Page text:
Compare any two graphics cards:
Geforce GTX 670 vs Radeon HD 7850
IntroThe Geforce GTX 670 uses a 28 nm design. nVidia has set the core speed at 915 MHz. The GDDR5 RAM works at a speed of 1500 MHz on this card. It features 1344 SPUs as well as 112 Texture Address Units and 32 ROPs.
Compare those specs to the Radeon HD 7850, which has a core clock frequency of 860 MHz and a GDDR5 memory frequency of 1200 MHz. It also features a 256-bit memory bus, and makes use of a 28 nm design. It is made up of 1024 SPUs, 64 TAUs, and 32 ROPs.
(No game benchmarks for this combination yet.)
Power Usage and Theoretical Benchmarks
Power Consumption (Max TDP)
In theory, the Geforce GTX 670 is 25% faster than the Radeon HD 7850 overall, due to its greater data rate. (explain)
Texel RateThe Geforce GTX 670 will be a lot (approximately 86%) more effective at anisotropic filtering than the Radeon HD 7850. (explain)
Pixel RateThe Geforce GTX 670 should be a small bit (more or less 6%) better at full screen anti-aliasing than the Radeon HD 7850, and also should be able to handle higher resolutions without slowing down too much. (explain)
Please note that the above 'benchmarks' are all just theoretical - the results were calculated based on the card's specifications, and real-world performance may (and probably will) vary at least a bit.
Please note that the price comparisons are based on search keywords - sometimes it might show cards with very similar names that are not exactly the same as the one chosen in the comparison. We do try to filter out the wrong results as best we can, though.
Memory Bandwidth: Bandwidth is the max amount of data (in units of MB per second) that can be moved past the external memory interface in a second. The number is worked out by multiplying the bus width by the speed of its memory. If the card has DDR RAM, it should be multiplied by 2 once again. If DDR5, multiply by ANOTHER 2x. The better the card's memory bandwidth, the faster the card will be in general. It especially helps with AA, High Dynamic Range and higher screen resolutions.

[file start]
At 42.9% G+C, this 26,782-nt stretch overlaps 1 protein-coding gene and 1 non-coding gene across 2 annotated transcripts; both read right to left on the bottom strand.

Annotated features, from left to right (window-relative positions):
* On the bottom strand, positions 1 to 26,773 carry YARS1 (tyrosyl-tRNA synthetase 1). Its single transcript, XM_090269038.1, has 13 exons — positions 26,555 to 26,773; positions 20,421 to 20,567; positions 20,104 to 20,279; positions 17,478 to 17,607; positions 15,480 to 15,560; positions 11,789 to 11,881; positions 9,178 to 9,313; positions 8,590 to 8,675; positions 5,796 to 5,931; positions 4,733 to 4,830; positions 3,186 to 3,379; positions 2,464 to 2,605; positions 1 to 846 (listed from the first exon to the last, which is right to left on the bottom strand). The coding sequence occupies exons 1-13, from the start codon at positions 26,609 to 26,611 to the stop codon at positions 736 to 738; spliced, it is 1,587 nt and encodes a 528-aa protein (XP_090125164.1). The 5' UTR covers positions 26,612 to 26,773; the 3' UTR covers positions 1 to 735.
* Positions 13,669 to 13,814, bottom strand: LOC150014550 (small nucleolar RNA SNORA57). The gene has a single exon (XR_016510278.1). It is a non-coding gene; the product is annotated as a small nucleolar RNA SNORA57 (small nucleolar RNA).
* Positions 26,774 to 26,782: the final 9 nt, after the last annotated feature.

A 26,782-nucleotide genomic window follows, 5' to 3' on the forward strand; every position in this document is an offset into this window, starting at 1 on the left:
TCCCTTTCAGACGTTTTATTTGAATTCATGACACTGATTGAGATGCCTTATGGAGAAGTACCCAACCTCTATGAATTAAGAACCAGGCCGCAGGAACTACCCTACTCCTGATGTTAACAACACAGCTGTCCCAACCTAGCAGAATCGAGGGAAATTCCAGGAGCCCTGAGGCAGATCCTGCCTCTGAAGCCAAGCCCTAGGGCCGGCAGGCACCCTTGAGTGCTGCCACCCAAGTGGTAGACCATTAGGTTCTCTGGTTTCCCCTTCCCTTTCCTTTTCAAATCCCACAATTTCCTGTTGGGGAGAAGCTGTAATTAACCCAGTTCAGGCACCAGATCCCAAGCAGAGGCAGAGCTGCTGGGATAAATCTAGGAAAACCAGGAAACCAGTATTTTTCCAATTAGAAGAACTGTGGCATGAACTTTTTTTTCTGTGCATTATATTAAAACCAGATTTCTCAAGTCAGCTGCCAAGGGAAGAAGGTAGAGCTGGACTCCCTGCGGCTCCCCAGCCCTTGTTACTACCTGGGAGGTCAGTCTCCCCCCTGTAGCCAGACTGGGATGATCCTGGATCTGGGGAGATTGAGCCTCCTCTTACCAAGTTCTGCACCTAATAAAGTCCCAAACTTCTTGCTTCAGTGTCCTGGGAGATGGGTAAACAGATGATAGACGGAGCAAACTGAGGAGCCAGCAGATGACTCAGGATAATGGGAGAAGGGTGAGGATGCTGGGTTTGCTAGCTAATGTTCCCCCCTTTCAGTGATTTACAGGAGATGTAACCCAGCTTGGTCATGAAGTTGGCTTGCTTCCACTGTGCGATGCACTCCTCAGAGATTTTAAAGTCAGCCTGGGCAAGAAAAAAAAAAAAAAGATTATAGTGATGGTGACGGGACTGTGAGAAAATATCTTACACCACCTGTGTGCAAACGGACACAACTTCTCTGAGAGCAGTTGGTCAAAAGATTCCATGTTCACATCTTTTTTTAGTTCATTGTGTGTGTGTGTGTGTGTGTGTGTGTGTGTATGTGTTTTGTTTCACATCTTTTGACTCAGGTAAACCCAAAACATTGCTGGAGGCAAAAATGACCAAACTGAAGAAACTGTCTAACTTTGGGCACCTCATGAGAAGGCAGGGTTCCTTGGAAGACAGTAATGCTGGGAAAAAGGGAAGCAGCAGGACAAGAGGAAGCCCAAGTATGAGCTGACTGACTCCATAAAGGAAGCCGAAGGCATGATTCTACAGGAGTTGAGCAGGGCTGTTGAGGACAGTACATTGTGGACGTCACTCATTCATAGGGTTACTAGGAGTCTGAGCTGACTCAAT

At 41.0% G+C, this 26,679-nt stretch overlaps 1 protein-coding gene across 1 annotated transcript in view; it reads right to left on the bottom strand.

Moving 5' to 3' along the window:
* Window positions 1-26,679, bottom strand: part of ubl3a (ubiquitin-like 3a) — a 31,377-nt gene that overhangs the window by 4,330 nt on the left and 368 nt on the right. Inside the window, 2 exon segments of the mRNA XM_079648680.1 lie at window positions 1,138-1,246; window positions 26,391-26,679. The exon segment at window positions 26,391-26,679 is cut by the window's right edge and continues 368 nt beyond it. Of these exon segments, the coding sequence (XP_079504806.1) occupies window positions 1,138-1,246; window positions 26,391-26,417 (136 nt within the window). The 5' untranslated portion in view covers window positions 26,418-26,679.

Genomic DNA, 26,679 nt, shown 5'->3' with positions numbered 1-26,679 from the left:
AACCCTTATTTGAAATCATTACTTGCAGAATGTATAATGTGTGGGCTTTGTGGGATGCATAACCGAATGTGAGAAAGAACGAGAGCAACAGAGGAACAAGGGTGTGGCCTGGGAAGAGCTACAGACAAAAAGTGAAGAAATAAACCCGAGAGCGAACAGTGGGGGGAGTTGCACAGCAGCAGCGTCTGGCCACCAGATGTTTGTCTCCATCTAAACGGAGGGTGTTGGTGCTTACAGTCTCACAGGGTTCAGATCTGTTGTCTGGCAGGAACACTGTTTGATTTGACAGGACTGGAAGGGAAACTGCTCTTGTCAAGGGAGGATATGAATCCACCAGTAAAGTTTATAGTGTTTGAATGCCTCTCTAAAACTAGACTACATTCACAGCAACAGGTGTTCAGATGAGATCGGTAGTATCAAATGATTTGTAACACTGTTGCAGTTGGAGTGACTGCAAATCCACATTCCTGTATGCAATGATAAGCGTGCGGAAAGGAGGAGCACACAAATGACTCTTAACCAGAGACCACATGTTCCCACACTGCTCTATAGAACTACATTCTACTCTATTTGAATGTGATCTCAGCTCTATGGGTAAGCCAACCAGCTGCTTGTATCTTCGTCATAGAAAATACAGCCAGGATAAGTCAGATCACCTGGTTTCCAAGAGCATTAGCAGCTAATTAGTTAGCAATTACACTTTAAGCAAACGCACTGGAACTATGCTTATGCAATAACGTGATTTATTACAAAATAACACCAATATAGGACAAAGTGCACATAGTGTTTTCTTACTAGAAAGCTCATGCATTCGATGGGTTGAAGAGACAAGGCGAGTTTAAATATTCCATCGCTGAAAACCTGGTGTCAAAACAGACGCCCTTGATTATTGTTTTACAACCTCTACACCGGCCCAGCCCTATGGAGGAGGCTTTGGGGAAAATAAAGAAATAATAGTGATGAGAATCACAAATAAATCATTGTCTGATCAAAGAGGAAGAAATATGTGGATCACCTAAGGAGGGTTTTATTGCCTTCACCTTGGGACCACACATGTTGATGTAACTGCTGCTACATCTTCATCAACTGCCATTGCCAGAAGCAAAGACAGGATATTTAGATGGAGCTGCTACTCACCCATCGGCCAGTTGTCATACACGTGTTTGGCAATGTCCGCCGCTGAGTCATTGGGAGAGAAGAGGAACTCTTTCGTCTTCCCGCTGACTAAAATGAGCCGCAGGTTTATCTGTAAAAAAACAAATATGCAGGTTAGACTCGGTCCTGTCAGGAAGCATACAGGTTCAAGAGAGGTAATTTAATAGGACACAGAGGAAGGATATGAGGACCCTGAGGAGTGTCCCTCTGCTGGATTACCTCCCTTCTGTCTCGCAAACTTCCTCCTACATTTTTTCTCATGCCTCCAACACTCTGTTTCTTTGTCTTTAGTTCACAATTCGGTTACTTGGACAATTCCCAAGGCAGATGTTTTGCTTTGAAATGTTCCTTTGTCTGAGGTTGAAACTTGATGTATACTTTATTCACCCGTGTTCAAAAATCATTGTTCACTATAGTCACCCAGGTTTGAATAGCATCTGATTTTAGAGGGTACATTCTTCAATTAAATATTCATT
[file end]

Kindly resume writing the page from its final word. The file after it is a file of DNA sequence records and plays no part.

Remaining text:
Texel Rate: Texel rate is the maximum texture map elements (texels) that are applied in one second. This is worked out by multiplying the total number of texture units of the card by the core speed of the chip. The better this number, the better the graphics card will be at texture filtering (anisotropic filtering - AF). It is measured in millions of texels processed in one second.
Pixel Rate: Pixel rate is the maximum number of pixels the graphics card can possibly write to the local memory in one second - measured in millions of pixels per second. The figure is calculated by multiplying the amount of colour ROPs by the the core clock speed. ROPs (Raster Operations Pipelines - also called Render Output Units) are responsible for filling the screen with pixels (the image). The actual pixel rate is also dependant on many other factors, most notably the memory bandwidth - the lower the memory bandwidth is, the lower the potential to reach the max fill rate.